I was sitting in construction traffic the night my 2001 Honda Civic LX suddenly lurched, then got stuck in first gear and eventually died in the Meijer parking lot at 96th Street.

I knew this time would come.

My Civic and I had been traveling for some time toward this inevitable destination, this final stop where I removed the key, put my hand on the faded dash, and said goodbye.

This part is never easy.

I once owned a 1992 Pontiac Sunbird, which smelled of dog (I don’t own a dog) and cheap air freshener. She leaked coolant from the heater core to the passenger floorboard and ruined many pants, shoes, and purses. You like wet floor mats? I had the perfect car.

That stupid car got me to school and work for several years before dying outside my old apartment in November 2006. I said goodbye by calling Goodwill and getting a $500 tax break. She went away on the back of a flatbed truck.

Okay, that was easy.

Then I met my Civic — a shiny, green machine with aftermarket car audio gear that I couldn’t believe the previous owner just traded away. She had Polk speakers, JL subwoofers, an Alpine CD changer and amplifier — an unnecessarily loud system, really.

I was in love. Yes, love was in the air that chilly November day. (Desperate need of a vehicle was in the air, too, but let’s focus on the positive.)

At just 72,000 miles, she seemed like The One.

“Take it for a drive,” the salesman said. “Heck, keep it overnight if you want. See how you like it.”

He smiled. Oh, he knew he had me. When you’re a used car salesman, and a grown man walks onto your car lot, you have to know.

“Wow, I really like this car’s aftermarket audio gear,” I thought. “And it’s a Honda, so it’ll run forever!”

You’ve heard that before, I’m sure. Just stand next to a Honda owner for more than a few seconds. They’ll tell you something like this:

“Oh, Honda Civics are SO reliable! They’ll run FOREVER with no repairs! All you need is tires and oil changes. I’ve put 5,000,000,000 miles on mine! Ha, ha, ha! We drove ours to the fucking sun and back on a single oil change, and all we’ve done since then is replace one tail light bulb! Yeah, that’s right, we drove our Civic across FUCKING OUTER SPACE! Bitch defies gravity, motherfucker! You know what else? Our Civic is a FUCKING TIME MACHINE! We went to 1955 and got my parents together! Ha, ha, ha! We’re so smart with our Gap clothing and stylish eyewear! Well, hate to run, but we’re driving our Civic to the Apple Store while wearing our TOMS shoes! Let’s go camping sometime! Ha, ha, ha!”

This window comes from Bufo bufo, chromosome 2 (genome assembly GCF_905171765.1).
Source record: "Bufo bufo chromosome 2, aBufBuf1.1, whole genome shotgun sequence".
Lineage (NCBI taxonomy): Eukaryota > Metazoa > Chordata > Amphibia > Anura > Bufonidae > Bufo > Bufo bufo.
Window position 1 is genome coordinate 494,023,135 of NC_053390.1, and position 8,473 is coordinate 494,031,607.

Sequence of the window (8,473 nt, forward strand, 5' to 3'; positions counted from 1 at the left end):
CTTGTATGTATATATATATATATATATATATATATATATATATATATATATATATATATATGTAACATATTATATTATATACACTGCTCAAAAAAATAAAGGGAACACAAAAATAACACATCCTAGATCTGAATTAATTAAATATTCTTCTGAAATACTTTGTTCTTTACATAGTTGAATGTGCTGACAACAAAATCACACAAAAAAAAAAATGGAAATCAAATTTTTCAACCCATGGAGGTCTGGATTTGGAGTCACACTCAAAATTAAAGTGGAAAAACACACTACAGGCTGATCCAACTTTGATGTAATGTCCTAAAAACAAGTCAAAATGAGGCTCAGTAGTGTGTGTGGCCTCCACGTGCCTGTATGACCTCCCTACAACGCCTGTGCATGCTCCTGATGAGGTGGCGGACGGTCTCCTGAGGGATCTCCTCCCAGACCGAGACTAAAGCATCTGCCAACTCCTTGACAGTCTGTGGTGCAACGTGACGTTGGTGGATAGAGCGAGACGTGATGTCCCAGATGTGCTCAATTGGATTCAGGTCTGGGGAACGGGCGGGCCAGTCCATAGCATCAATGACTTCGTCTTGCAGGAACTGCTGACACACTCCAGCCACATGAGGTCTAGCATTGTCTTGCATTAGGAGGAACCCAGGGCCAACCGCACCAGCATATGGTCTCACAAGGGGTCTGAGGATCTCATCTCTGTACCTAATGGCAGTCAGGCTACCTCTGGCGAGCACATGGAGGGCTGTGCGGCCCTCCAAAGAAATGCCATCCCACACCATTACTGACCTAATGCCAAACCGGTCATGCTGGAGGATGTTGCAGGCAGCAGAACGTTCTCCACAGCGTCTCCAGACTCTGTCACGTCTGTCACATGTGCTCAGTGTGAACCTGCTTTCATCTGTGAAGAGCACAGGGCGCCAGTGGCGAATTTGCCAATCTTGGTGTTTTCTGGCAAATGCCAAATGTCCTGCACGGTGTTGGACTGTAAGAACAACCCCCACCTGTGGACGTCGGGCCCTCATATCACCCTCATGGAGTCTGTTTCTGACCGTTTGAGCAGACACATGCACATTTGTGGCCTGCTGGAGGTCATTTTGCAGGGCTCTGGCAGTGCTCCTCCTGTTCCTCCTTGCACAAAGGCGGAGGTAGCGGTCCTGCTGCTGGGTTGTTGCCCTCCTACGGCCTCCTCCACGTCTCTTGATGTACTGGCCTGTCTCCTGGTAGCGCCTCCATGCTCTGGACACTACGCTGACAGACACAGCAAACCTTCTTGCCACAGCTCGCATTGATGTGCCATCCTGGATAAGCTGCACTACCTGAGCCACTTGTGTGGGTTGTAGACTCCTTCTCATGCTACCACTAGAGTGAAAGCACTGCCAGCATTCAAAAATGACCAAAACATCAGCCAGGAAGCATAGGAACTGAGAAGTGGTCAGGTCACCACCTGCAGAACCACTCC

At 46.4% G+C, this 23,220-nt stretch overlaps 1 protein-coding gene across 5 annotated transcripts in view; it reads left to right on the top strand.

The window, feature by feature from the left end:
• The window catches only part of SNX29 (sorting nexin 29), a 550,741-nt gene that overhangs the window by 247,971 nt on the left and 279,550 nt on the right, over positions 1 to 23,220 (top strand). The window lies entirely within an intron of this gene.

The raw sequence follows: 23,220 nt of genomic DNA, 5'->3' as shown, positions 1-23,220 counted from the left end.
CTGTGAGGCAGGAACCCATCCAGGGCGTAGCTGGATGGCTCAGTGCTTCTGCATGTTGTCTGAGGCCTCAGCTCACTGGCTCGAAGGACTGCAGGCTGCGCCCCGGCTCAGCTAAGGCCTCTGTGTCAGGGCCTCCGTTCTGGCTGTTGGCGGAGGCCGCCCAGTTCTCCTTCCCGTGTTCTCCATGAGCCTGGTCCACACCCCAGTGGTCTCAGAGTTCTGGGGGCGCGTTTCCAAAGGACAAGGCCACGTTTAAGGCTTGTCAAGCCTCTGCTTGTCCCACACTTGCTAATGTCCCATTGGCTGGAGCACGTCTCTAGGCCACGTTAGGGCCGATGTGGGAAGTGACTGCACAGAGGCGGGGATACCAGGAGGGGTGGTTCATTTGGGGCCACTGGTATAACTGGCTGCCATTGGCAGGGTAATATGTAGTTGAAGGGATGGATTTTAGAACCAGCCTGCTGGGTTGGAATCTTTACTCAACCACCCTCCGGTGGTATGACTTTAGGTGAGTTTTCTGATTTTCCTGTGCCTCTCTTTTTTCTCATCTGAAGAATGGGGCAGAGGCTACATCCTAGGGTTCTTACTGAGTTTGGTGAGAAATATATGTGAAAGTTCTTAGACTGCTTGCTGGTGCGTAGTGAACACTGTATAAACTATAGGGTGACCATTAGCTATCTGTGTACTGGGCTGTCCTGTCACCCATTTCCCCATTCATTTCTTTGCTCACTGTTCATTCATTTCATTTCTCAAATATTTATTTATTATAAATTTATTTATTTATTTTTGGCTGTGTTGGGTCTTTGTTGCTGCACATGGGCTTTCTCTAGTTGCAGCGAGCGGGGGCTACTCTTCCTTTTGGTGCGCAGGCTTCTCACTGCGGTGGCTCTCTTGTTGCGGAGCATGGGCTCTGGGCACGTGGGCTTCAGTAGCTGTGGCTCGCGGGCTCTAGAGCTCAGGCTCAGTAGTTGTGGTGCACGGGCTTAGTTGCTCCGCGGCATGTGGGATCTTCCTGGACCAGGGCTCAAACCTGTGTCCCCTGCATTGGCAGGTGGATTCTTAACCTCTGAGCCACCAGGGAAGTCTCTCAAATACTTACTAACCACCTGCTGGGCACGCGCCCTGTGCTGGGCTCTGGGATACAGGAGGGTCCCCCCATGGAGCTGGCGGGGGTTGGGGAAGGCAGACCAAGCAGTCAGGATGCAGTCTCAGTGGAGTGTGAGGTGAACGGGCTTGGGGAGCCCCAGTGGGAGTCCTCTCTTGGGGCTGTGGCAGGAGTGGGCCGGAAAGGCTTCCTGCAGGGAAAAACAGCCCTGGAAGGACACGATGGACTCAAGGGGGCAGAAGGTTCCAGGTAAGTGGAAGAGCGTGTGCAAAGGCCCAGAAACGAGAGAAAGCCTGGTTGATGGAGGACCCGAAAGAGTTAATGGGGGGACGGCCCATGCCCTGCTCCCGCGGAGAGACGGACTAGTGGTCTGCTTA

“I really like the radio,” I said to the salesman after I drove around for 10 minutes.

The salesman smiled. Hook, line, and subwoofer.

She was not a perfect car. She had quirks, my Civic:

The light under the gearshift sometimes illuminated the gears as designed, but other times, I needed to use the dome light or just correctly and fortuitously guess that the car really was in reverse. This became a kind of death game I found surprisingly enjoyable.

Rust chewed at the roof, which caused leaks into the cabin whenever rain poured. The inside of the car developed a gamey, mildewed scent that no air freshener could overcome. I used silicone to seal the holes and cracks, but really I just made a giant mess. Pro Tip: Don’t try to repair anything.

My Civic was a cruel mistress, even though I was right there for her every need: weekly car washes in winter, oil changes at 3,000 (okay, 4,000ish) miles, new wiper blades when the old ones failed to do the one thing they were designed to do, etc.

Many thousands of dollars later, the litany of repairs is depressing and fascinating: new front wheel bearings (twice), new brakes (twice), new tires (twice), rebuilt front suspension (paid for twice, or maybe three times, but at least one guy ripped me off, so technically only once), new water pump/timing belt/spark plugs (once).

What I’m saying is, I’m a sucker.

I could go on and on about the frustrating and expensive saga of maintaining this Civic. I easily spent between six and seven grand keeping that car on the road.

In the end, we took one look at the most recent repair bill and said, “Screw it. That’s a down payment on another car. Can we get a trade-in estimate?”

That was two weeks ago. The sudden, drastic change is what makes dealing with loss so difficult, but mostly, I just miss the radio.

“Everything happened so fast,” you hear people say when they mourn. “One minute I was driving a Civic with an awesome radio. The next, it was gone. The radio, I mean.”

There at the end, I sat in that stone quiet parking lot, just a few miles from where I obtained this wonderful yet practical machine, and thought about all of our adventures, laughing and rolling along like lyrics to a Van Morrison song. Ours was a fleeting relationship — a seven-year journey together during which we learned so much.

As I waited for the tow truck, I couldn’t even play the glorious radio.

I’ve come here to bury my Civic, yes, but also I must praise her. I put more than 100,000 miles on that car. I drove her all over the Midwest, to Cleveland, Chicago, and Nashville. I commuted daily for years. When I needed to go somewhere, she went with me.

My Civic was, by most reasonable measures, a pretty good car. She was just really high-maintenance. Someone who is better with cars and/or is independently wealthy probably will put another 100,000 miles on her, at least.

But I’m not the kind of man for her — teacher’s salary and all.

Alas, I said goodbye to her and drove away — in a much younger Civic with only 15,500 miles, a long warranty, and a putrid factory stereo system…for now.

I’m nothing if not consistent.

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